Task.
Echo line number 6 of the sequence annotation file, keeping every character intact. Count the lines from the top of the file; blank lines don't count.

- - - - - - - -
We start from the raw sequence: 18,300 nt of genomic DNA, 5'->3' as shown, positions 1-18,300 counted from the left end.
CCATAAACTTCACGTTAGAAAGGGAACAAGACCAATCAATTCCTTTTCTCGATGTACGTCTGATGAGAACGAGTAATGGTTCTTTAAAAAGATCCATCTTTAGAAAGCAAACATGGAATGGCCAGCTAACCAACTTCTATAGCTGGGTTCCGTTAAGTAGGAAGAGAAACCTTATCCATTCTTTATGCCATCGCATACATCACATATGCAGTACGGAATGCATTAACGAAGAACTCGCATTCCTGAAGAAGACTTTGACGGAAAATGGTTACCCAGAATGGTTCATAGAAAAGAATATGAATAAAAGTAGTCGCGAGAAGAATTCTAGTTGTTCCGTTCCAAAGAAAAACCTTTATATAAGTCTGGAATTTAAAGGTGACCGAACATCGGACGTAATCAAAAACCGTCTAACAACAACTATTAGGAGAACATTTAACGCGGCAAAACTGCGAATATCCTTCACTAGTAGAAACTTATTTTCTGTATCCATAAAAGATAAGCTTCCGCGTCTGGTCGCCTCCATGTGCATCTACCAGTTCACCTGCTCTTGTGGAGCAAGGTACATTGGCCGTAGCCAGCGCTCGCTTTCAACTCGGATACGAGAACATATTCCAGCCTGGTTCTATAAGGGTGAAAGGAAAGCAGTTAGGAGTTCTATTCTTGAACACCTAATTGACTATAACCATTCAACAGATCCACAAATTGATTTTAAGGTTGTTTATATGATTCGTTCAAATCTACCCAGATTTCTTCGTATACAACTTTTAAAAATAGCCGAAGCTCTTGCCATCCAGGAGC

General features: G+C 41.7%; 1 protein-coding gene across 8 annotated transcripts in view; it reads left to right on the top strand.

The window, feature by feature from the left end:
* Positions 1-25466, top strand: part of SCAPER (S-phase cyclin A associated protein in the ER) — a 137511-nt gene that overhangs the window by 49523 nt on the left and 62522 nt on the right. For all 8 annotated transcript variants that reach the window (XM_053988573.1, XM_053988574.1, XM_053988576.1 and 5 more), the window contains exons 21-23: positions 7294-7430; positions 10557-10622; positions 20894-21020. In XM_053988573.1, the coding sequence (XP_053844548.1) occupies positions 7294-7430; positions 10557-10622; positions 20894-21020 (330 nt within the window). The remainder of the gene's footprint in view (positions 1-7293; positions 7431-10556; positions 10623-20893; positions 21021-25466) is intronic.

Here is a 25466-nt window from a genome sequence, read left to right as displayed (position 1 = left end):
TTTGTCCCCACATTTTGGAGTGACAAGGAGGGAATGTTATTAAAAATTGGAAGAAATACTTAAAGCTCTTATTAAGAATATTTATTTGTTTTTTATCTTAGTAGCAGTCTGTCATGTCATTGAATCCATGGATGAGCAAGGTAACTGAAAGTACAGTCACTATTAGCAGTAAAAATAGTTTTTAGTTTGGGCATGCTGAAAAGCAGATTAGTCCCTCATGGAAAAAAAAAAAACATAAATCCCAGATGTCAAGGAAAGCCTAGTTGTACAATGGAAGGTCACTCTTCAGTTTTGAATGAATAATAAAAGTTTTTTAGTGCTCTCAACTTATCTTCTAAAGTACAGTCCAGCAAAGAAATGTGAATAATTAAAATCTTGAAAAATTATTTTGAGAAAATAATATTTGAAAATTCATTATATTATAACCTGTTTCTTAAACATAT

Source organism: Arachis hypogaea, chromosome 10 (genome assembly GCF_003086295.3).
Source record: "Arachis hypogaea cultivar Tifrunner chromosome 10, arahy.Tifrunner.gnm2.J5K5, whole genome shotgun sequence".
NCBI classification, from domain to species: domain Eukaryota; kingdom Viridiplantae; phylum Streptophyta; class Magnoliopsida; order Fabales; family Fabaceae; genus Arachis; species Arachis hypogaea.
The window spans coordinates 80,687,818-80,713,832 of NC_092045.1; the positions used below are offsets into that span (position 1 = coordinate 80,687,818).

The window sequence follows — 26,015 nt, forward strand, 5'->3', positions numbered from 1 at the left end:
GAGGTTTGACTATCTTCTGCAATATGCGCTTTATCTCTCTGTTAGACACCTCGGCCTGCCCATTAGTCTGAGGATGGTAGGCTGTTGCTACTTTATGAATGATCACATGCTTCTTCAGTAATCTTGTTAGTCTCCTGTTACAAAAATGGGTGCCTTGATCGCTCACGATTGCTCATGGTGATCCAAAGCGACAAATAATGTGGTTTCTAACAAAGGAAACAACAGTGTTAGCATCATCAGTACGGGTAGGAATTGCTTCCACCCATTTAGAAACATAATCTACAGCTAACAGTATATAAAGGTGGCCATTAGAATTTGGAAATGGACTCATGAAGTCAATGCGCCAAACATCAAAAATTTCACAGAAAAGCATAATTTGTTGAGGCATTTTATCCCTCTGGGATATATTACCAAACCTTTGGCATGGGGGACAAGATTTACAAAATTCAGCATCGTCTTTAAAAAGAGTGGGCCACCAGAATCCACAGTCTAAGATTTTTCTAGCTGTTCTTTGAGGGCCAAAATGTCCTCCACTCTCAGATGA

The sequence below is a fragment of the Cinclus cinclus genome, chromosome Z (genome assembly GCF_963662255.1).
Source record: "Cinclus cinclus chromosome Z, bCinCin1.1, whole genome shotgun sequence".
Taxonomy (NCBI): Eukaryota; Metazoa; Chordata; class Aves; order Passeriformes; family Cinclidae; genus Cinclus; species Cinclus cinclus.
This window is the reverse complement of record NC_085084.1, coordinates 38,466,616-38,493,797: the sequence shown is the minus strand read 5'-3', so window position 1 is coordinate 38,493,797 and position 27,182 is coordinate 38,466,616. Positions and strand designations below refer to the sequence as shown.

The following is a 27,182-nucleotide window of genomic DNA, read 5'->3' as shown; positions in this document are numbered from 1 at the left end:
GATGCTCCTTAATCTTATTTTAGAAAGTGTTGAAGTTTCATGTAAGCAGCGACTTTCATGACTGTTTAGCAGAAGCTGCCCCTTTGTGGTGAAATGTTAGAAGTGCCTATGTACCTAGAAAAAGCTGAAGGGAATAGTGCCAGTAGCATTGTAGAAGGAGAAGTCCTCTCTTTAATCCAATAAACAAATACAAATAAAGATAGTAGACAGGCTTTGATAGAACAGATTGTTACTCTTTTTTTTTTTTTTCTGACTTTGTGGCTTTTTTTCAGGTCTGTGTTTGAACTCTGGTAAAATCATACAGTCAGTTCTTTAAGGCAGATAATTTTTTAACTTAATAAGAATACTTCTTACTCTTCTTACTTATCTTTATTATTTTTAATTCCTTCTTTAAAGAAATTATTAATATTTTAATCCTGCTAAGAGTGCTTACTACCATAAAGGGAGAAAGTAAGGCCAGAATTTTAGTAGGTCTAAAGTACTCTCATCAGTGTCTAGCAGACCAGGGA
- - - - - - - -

Here is a 25466-nt window from a genome sequence, read left to right as displayed (position 1 = left end):